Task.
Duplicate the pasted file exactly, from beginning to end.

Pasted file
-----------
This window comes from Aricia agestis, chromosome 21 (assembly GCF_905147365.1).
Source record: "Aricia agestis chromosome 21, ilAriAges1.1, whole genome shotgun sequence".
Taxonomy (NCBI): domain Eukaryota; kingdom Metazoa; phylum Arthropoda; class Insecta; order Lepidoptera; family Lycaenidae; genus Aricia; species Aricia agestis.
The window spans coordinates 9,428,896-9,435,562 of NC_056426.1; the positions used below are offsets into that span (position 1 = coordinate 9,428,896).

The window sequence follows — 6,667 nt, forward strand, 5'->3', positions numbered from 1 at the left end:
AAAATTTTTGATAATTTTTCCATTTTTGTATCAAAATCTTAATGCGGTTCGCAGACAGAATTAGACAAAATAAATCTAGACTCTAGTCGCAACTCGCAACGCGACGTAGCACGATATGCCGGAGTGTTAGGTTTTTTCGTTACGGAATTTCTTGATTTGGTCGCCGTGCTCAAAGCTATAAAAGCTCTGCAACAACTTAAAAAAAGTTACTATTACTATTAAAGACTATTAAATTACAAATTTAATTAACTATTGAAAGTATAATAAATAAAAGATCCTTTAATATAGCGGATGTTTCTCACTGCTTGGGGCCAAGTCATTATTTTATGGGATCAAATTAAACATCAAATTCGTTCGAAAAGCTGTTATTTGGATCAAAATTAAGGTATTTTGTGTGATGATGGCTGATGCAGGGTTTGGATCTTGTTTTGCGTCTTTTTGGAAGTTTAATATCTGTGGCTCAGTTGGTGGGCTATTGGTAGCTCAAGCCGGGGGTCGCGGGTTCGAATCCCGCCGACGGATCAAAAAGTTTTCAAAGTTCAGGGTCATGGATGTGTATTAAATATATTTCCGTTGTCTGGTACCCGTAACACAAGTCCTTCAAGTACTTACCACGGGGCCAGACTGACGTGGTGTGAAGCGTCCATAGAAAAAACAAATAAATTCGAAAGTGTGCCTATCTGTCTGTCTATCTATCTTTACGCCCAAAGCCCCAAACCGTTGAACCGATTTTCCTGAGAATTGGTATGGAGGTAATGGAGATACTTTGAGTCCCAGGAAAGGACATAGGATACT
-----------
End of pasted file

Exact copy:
This window comes from Aricia agestis, chromosome 21 (assembly GCF_905147365.1).
Source record: "Aricia agestis chromosome 21, ilAriAges1.1, whole genome shotgun sequence".
Taxonomy (NCBI): domain Eukaryota; kingdom Metazoa; phylum Arthropoda; class Insecta; order Lepidoptera; family Lycaenidae; genus Aricia; species Aricia agestis.
The window spans coordinates 9,428,896-9,435,562 of NC_056426.1; the positions used below are offsets into that span (position 1 = coordinate 9,428,896).

The window sequence follows — 6,667 nt, forward strand, 5'->3', positions numbered from 1 at the left end:
AAAATTTTTGATAATTTTTCCATTTTTGTATCAAAATCTTAATGCGGTTCGCAGACAGAATTAGACAAAATAAATCTAGACTCTAGTCGCAACTCGCAACGCGACGTAGCACGATATGCCGGAGTGTTAGGTTTTTTCGTTACGGAATTTCTTGATTTGGTCGCCGTGCTCAAAGCTATAAAAGCTCTGCAACAACTTAAAAAAAGTTACTATTACTATTAAAGACTATTAAATTACAAATTTAATTAACTATTGAAAGTATAATAAATAAAAGATCCTTTAATATAGCGGATGTTTCTCACTGCTTGGGGCCAAGTCATTATTTTATGGGATCAAATTAAACATCAAATTCGTTCGAAAAGCTGTTATTTGGATCAAAATTAAGGTATTTTGTGTGATGATGGCTGATGCAGGGTTTGGATCTTGTTTTGCGTCTTTTTGGAAGTTTAATATCTGTGGCTCAGTTGGTGGGCTATTGGTAGCTCAAGCCGGGGGTCGCGGGTTCGAATCCCGCCGACGGATCAAAAAGTTTTCAAAGTTCAGGGTCATGGATGTGTATTAAATATATTTCCGTTGTCTGGTACCCGTAACACAAGTCCTTCAAGTACTTACCACGGGGCCAGACTGACGTGGTGTGAAGCGTCCATAGAAAAAACAAATAAATTCGAAAGTGTGCCTATCTGTCTGTCTATCTATCTTTACGCCCAAAGCCCCAAACCGTTGAACCGATTTTCCTGAGAATTGGTATGGAGGTAATGGAGATACTTTGAGTCCCAGGAAAGGACATAGGATACT